TAMPA — Shaking hands with Will Griffin is like getting gripped by five bands of steel. His fingers flex with muscle.
Griffin holds up his huge right throwing hand and says, “I think my hands are stronger from lifting all those weights.”
He grins, looking like a superhero, his face chiseled out of marble at cleanly cut angles, much like the rest of his 6-foot-3, 220-pound body.
“You look at him, and you have to remind yourself that he’s only 15 years old,” Jesuit offensive coordinator Don Mesick said. “You have to remember that he’s a freshman, because he doesn’t look anything like a freshman. You have to remind yourself all the time.”
When Griffin lifts weights, it’s especially difficult to believe his age because, as head coach Matt Thompson said, “he’s easily one of the strongest on the team.”
Humble to the core, Griffin doesn’t like to talk about his strength. But after some prodding, he admitted to “repping out” 295 pounds on the bench press.
Jesuit junior receiver Bryson Goodwin said the team doesn’t care how big, strong, smart or young Griffin is.
“We’re actually very hard on him,” Goodwin said. “We don’t cut him any slack, just like we don’t cut anybody on this team any slack. This team has high expectations, and it’s simply a matter of meeting those expectations no matter who you are or how old you are.”
Griffin, the only freshman among the Tigers’ starters, nods and says, “I like knowing that everyone is depending on me. I feel like that’s the way it’s supposed to be. It’s pretty much the way it’s always been for me.”
Since he started playing quarterback at in youth football at age 7, Griffin has often the biggest, strongest and fastest kid on the field. He took after his father, Nick, a St. Petersburg High graduate who played in the 1984 state title game against Emmitt Smith and Pensacola Escambia, which defeated the Green Devils 47-14.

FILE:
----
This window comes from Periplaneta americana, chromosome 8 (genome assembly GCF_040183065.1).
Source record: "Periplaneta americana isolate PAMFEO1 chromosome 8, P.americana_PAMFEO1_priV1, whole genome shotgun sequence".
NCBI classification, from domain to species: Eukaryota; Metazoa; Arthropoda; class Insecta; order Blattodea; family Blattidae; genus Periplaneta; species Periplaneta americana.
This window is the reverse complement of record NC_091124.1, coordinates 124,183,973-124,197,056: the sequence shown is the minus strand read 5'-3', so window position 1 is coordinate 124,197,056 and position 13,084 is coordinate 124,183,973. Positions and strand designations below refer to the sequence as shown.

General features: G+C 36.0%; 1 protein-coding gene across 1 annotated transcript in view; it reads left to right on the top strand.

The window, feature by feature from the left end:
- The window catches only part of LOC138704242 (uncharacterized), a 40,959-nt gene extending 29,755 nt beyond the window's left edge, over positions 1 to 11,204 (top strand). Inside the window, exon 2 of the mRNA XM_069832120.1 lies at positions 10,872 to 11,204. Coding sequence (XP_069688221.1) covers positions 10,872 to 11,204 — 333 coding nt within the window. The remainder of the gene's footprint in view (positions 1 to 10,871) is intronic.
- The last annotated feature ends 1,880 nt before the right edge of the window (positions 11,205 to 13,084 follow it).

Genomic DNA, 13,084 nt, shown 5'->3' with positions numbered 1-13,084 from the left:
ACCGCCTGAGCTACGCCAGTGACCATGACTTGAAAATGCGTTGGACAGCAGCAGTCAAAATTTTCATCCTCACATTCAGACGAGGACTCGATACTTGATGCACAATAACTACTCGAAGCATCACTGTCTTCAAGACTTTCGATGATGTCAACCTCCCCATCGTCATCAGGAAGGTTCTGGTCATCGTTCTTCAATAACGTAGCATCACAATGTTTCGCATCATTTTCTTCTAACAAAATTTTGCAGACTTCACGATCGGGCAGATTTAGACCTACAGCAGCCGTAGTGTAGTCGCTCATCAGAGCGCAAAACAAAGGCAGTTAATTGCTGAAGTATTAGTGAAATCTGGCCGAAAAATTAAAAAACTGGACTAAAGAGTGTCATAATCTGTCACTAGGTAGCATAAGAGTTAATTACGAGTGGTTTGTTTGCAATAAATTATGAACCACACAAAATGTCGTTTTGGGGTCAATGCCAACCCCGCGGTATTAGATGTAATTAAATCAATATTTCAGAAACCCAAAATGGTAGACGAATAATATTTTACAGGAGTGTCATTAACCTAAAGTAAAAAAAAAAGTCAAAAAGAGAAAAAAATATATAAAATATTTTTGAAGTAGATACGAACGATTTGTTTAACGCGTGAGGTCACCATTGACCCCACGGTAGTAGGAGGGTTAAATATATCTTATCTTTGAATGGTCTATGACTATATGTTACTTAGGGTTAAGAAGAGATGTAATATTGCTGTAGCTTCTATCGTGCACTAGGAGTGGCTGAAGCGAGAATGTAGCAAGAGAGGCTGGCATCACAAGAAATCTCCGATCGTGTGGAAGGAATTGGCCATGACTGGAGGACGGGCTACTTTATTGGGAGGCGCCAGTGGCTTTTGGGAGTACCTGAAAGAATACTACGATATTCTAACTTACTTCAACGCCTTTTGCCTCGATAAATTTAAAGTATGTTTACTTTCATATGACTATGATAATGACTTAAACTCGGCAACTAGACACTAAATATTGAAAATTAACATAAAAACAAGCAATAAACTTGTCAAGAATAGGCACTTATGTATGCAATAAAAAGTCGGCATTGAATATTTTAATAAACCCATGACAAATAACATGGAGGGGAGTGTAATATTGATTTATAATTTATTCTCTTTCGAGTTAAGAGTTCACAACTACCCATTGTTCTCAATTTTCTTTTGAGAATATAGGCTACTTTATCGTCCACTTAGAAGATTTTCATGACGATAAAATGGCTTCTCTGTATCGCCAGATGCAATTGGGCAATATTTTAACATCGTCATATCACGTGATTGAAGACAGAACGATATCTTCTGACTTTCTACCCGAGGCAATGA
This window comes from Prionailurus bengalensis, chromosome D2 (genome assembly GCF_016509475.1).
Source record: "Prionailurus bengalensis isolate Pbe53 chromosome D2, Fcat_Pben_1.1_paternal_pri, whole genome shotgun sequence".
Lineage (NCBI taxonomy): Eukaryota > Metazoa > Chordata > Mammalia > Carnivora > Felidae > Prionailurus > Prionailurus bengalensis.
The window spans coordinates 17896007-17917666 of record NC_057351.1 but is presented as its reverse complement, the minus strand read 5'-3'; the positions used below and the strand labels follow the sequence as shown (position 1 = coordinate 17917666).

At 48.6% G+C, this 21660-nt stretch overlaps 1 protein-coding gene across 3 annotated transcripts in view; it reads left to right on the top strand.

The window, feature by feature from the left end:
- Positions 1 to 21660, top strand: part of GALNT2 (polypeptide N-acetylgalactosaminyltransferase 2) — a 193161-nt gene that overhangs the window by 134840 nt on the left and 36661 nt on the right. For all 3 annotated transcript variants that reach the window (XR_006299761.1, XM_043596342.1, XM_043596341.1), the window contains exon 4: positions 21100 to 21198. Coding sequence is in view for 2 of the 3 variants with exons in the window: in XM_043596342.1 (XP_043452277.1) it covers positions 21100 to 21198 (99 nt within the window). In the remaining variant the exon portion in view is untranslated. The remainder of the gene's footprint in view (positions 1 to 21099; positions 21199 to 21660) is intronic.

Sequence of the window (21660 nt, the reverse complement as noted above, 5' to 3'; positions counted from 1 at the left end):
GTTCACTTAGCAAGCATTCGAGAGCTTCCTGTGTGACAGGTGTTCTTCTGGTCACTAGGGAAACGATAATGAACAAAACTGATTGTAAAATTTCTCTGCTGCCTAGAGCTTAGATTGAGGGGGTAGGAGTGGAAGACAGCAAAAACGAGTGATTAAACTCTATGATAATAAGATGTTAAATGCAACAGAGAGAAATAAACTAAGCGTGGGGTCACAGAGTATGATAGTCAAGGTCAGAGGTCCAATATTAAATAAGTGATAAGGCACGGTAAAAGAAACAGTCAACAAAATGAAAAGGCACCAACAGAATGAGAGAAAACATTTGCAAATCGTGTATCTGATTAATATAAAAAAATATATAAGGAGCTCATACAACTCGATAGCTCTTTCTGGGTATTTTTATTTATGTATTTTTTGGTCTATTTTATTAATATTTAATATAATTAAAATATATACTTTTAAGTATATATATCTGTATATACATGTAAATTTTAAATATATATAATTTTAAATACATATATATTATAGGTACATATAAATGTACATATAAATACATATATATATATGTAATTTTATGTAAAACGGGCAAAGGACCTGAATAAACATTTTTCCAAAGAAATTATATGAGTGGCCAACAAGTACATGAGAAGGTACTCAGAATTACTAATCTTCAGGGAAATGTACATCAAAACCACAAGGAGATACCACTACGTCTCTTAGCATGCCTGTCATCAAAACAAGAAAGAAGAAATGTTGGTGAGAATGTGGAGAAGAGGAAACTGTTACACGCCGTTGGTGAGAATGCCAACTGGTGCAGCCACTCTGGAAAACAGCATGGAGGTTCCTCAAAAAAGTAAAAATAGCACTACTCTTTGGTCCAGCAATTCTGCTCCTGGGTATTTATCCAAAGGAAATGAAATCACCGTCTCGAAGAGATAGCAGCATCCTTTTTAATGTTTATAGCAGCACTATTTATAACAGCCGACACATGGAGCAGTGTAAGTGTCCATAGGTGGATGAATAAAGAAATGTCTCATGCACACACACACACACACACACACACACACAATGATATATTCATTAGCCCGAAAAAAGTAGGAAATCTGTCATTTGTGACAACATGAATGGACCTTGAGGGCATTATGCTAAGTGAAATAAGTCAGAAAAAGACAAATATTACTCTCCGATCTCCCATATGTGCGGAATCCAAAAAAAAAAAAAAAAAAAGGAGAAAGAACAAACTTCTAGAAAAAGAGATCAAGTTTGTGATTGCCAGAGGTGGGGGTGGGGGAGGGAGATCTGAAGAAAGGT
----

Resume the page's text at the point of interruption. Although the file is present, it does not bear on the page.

“I feel like a lot of this is in my genes,” Griffin said. “It feels natural.”
He started all 10 varsity games last year as an eighth grader at Northside Christian, completing 144 of 266 passes for 2,449 yards and 30 touchdowns with 12 interceptions.
After transferring to Jesuit over the summer, he began his career as a Tiger behind junior Luke Knight, who led Jesuit to a 15-0 record and the Class 6A title a year ago.
Griffin said the quarterback competition felt “tense,” but not because he was pushing any extra agenda.
“I was just trying to do whatever the coaches told me to do,” he said. “That was it for me. That was all.”
Then suddenly, after a loss 32-15 loss to Miami Columbus on Sept. 9, a game in which Griffin took a portion of the snaps, Knight announced he was leaving to play for Merritt Island, where his family was moving.
“I had no idea Luke was going to leave,” Griffin said. “Then come Monday, I heard Luke just took his stuff and left. Right away I knew I would have to step up, because this isn’t your normal team. This is a state championship team, and I have to do my job. I knew exactly what I had to do.”
Griffin learned quickly and steadily, improving with each game and adding wrinkles to the playbook, which at Jesuit is a bit more advanced than most.
Heading into Friday night’s Class 3M semifinal at St. Thomas Aquinas, Griffin’s 2022 resume is pretty solid with 94 completions in 162 attempts for 1,568 yards and 18 touchdowns with eight interceptions.
At times, Thompson said, Griffin has looked downright spectacular; at others, “like a freshman might look with some of the decisions. But that’s also to be expected. Overall, I would say he’s done a good job.”
There is no question that Friday’s game will be by far Griffin’s biggest to date — not only because of the stakes, but because it’s against one of the nation’s top programs (Aquinas is 12-0 and ranked No. 7 in the country by maxpreps.com.)
Adding intensity to the matchup is that Jesuit is the only team to defeat Aquinas — 24-21 last season — over the Raiders’ last 34 games.
“But I’m ready for whatever they bring,” Griffin said. “This is the type of game I want to play in. I love it. I feel prepared.”